How Parents Can Promote Math Skills At Home

The partnership between school and home is more important than ever with some schools participating in distance learning this year. Whether your child is in the classroom or learning from home, (or perhaps you are homeschooling!) you may find yourself asking the same question over and over again, “What math skills should I review?”

Daily schedules and demands leave us with not a lot of time. To maximize child development (and time!) parents should focus on the following skills: real word application, problem solving and number sense.

Real World Math

The greatest gift we can give to our children is to continuously reinforce the fact that math is part of every day life. It’s more than questions in a textbook; more than algorithms and memorizing steps. Math is real and required in everyone’s day to day routines.

Use any real world event to spark math discussion. Ask questions related to the costs of running appliances in the home, interest on credit cards, and making baby formula. Show them how you write the amount on a check in both word and standard form. These problems may not seem relevant to your elementary learners yet, but the problems are related to real life situations they are likely to encounter in the future.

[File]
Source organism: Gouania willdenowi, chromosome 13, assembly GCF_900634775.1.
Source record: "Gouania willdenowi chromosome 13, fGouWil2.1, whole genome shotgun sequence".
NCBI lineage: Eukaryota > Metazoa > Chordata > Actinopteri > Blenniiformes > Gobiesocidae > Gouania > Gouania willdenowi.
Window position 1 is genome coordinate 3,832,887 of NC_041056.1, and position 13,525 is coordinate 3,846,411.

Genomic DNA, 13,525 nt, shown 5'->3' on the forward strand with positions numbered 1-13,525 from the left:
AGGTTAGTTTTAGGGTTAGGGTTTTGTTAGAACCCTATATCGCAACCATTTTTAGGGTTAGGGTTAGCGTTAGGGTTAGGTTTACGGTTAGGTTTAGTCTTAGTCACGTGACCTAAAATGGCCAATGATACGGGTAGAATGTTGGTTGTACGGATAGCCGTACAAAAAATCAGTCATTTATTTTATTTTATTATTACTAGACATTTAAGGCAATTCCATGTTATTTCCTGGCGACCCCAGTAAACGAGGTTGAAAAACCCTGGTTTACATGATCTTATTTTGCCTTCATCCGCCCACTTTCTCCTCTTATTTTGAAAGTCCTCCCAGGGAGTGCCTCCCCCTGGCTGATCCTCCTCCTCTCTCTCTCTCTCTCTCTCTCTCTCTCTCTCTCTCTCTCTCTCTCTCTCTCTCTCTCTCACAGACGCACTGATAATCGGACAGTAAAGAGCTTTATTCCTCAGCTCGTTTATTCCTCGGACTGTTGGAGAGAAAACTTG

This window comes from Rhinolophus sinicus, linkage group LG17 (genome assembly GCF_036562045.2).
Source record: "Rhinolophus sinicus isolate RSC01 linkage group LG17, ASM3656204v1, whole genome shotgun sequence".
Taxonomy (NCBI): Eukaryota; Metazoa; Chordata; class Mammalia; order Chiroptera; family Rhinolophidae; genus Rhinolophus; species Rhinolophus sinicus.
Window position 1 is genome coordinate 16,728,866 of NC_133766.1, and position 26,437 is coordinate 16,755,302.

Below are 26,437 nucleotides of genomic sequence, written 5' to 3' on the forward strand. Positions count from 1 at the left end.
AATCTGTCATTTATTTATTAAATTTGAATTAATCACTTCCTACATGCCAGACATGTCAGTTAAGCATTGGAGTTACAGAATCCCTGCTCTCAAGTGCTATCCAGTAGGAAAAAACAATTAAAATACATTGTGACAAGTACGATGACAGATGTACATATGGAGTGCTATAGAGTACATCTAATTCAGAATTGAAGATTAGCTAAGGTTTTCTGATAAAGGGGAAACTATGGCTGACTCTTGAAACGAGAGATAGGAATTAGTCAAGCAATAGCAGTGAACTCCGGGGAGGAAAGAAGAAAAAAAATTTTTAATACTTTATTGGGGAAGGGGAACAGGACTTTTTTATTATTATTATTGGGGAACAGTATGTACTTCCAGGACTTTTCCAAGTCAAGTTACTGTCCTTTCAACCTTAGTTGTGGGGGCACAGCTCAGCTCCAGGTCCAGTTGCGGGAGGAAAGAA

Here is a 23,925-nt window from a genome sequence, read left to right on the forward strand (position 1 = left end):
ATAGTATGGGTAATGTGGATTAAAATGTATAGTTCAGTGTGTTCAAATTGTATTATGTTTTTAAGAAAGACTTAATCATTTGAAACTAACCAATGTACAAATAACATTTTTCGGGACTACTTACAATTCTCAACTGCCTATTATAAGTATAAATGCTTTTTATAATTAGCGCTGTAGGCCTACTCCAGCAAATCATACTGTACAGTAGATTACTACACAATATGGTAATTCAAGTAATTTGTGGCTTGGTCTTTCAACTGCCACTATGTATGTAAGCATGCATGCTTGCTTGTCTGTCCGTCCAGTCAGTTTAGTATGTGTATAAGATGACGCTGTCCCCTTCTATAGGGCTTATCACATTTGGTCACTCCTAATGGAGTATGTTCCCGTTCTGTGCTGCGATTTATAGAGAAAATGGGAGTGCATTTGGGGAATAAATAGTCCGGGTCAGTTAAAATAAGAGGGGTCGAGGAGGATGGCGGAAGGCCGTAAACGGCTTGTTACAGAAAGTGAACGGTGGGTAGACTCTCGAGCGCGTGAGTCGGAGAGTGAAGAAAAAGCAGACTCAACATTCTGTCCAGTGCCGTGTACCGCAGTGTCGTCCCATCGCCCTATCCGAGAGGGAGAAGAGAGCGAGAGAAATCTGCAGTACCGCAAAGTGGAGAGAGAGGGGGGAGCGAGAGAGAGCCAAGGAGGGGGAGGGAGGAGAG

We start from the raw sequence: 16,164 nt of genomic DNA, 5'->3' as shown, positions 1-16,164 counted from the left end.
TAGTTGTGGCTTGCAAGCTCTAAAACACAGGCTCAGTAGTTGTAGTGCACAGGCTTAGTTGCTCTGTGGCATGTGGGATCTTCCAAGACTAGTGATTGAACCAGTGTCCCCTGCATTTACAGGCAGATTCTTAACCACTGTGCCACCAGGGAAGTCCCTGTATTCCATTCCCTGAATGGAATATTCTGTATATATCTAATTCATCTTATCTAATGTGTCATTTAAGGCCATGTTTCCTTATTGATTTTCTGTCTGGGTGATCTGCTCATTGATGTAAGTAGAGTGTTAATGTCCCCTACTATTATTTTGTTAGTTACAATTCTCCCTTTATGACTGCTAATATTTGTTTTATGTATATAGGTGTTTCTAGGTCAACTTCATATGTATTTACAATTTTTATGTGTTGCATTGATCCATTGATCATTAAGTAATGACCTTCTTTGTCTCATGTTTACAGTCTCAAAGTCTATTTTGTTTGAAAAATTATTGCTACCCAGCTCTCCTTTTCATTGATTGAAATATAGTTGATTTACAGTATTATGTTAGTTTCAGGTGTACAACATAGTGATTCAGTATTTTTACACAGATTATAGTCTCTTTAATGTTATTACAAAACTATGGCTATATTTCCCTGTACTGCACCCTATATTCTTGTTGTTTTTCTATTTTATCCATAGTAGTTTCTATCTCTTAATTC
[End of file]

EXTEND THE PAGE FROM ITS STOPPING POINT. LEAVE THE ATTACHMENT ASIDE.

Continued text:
Problem Solving

Nowadays time is precious. Time is fleeting and our schedules are crazier than ever. Whether you are homeschooling your child or just looking to build strong math skills asking the right questions to promote problem solving skills takes priority. Avoid questions that hover on the side of procedural understanding and simply memorizing algorithms. Grab a set of FREE math word problems here that encourage conceptual understanding and require problem solving skills.

Instead of asking “What is 2,657 rounded to the nearest hundred?”

Try… “When rounded to the nearest hundred, I become 2,700. What numbers could I be?”

In addition, ask questions while doing activities such cooking and baking. For example, in the kitchen baking cookies, asking how many ways can we make the number 15 is more powerful than “How many chocolate chips are there?”

Many children are are tactile learners; they learn best by experiencing and literally feeling materials by using manipulatives. For example, use Cheez-Its or similar square shaped crackers to measure area and perimeter. Also, check out virtual manipulatives to illustrate and practice place value, graphs, and more! Our new differentiated digital math centers have built in movable pieces to make learning more interactive!

Number Sense

Number sense and the confidence to mentally solve equations doesn’t come overnight for students. It takes time, repetition, and lots of exposure. Every student is capable of learning number sense. These at home daily math prompts include questions to build number sense and mental math skills. If you need tips and tricks for helping your children learn strategies to mentally manipulating numbers check out this blog post.

Building a love for math, fostering a deeper math thinker, and problem solver doesn’t happen overnight. It takes lots of practice and supportive parents to bring it all together for young learners.

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